In "Oedipus Rex", Sophocles portraits one of the most intriguing and fascinating traits of the human nature: the search for truth regarding who we are and the realization of the paths reserved by our future fate.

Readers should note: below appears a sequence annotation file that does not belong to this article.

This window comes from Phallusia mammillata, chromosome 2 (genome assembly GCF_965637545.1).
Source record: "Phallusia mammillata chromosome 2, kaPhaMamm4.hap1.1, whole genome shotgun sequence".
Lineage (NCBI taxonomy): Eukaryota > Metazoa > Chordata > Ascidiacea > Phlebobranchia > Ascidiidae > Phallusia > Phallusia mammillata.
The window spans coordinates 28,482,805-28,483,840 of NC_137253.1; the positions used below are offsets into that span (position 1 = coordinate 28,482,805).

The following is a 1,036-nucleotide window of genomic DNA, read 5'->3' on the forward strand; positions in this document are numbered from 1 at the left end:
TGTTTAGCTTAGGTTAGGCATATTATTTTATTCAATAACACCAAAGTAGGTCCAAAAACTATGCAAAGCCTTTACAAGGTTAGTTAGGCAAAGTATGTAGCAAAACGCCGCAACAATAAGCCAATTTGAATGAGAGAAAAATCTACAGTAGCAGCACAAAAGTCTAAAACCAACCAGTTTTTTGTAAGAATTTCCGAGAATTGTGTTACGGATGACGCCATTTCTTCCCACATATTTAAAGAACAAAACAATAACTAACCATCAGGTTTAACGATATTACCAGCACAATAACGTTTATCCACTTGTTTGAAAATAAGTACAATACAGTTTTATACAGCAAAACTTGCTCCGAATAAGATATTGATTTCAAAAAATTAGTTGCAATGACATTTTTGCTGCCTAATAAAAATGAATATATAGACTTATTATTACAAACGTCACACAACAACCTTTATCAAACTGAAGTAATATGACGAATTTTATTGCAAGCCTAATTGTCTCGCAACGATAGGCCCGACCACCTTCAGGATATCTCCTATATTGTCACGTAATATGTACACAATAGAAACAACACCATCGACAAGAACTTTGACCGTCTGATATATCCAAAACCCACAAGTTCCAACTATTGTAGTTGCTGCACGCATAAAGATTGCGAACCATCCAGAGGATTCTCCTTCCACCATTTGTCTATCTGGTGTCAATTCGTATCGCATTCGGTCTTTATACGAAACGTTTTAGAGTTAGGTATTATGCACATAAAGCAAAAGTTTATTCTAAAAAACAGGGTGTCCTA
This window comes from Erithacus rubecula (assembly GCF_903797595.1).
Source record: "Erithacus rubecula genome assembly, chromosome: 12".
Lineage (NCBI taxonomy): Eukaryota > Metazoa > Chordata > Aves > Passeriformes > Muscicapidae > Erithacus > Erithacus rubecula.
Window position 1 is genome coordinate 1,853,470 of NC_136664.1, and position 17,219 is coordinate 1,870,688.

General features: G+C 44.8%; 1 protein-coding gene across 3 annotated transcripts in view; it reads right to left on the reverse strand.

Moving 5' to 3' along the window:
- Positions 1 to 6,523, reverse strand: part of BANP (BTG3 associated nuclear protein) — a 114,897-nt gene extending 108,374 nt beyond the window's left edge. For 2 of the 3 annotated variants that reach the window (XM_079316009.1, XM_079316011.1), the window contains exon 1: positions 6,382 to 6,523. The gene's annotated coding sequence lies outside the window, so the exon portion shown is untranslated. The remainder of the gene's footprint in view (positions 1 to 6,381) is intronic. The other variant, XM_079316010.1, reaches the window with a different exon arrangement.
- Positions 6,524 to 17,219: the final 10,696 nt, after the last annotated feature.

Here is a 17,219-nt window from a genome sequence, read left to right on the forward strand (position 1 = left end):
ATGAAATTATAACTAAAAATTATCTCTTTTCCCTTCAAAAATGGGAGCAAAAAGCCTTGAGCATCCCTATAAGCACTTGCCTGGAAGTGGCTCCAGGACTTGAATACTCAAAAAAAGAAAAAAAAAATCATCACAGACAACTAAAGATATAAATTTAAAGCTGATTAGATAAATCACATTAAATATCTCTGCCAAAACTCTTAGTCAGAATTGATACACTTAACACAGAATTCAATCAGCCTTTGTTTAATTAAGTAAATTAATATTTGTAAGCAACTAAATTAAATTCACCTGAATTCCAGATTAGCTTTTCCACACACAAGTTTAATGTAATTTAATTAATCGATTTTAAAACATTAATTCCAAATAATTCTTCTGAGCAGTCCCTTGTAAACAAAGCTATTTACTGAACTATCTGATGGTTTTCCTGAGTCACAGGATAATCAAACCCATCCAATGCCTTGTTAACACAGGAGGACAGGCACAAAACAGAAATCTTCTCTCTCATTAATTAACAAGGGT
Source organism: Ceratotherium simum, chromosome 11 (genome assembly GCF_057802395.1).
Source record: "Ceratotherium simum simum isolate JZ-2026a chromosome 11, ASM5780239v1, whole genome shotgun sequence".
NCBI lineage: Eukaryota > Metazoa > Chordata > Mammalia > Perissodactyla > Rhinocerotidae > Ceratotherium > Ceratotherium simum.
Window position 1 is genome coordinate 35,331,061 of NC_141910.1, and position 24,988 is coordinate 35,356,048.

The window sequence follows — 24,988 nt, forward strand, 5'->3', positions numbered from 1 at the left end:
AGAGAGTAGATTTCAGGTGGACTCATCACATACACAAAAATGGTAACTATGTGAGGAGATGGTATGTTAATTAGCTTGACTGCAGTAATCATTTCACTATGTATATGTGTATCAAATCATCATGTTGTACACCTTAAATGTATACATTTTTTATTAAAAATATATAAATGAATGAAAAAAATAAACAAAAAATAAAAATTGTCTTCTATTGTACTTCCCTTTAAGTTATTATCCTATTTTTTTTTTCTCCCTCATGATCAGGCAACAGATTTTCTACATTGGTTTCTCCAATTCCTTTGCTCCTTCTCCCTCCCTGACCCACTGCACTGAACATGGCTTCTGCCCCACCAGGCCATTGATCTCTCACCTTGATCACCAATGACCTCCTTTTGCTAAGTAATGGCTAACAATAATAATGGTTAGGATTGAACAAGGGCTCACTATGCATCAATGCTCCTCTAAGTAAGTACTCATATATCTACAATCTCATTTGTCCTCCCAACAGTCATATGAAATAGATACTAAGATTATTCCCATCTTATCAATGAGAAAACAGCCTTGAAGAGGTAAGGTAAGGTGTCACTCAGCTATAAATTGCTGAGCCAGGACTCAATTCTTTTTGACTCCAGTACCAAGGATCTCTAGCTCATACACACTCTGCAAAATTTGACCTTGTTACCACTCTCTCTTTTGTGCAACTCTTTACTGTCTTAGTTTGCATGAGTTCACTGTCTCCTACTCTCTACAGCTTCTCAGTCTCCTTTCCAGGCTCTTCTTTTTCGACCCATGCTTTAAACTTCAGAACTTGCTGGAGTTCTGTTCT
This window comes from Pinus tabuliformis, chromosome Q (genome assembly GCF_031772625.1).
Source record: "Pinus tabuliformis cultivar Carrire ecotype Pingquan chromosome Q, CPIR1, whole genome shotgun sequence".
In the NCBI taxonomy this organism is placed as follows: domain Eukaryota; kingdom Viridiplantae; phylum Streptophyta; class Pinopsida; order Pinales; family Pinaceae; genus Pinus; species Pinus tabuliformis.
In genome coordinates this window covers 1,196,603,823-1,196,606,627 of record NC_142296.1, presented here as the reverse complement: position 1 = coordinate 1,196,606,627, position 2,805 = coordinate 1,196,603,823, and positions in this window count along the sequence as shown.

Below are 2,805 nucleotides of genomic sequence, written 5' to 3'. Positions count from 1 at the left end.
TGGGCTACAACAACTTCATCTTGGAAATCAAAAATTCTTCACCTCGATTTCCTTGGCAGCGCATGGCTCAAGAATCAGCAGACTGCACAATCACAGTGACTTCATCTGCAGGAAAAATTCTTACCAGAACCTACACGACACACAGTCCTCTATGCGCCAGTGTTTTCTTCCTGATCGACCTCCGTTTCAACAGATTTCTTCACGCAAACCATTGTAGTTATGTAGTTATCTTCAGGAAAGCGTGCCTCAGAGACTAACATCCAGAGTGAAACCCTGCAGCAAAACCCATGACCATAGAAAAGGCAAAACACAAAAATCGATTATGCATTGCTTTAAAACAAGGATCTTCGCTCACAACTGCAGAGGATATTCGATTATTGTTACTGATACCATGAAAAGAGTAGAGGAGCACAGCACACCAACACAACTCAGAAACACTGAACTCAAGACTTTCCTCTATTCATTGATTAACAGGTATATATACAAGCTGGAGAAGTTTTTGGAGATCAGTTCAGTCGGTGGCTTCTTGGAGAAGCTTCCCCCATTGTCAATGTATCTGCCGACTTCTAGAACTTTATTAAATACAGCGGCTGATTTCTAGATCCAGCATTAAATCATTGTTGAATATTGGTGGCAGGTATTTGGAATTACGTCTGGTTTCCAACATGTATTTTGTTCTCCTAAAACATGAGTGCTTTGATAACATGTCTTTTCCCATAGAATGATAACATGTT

The play starts with the presentation of the main character: Oedipus, the king of Thebes. Sophocles presents Oedipus to the reader as a majestic figure who addresses his attention to the people of Thebes from his palace. The city had been hit by a devastating plague due to Laïos (the previous Theban king) murder and Oedipus was believed to be able to help them overcome that hardship. As the play develops, the reader is provided with the fact that Laïos, Oedipus' biological father, and Iocastê, his biological mother, learned through an oracle that Oedipus was fated to kill his father. Laïos decided to kill his son and Iocastê ties their child's feet together. Oedipus was given to a shepherd to be sent to death, however, the shepherd, pitied the baby and changed his mind, handling the infant to a servant of Polybos, the King of Corinth. Oedipus was raised as Polybos son and never knew, despite his suspicions, that he, in fact, was not Polybos' biological child. During this sincere search for his true identity, he asked to the Delphi Oracle about his real parents. The Oracle did not provide him with the answer Oedipus was searching for, but told him he was doomed to kill his father and mate his own mother instead. Later, Oedipus met Laïos and, ignoring that he was his biological father, ended up killing him over an argument on the road to Thebes. Because he solved the Sphinx's riddle, Oedipus was rewarded with Thebes' kingship and the hand of the Theban queen, Iocastê, his biological mother. At this point, he demanded that the shepherd was brought to him and his search for the truth has ended: he found out he was Laïos' and Iocastê's son. When she figured out she was Oedipus' biological mother, Iocastê committed suicide and Oedipus struck his eyes with...
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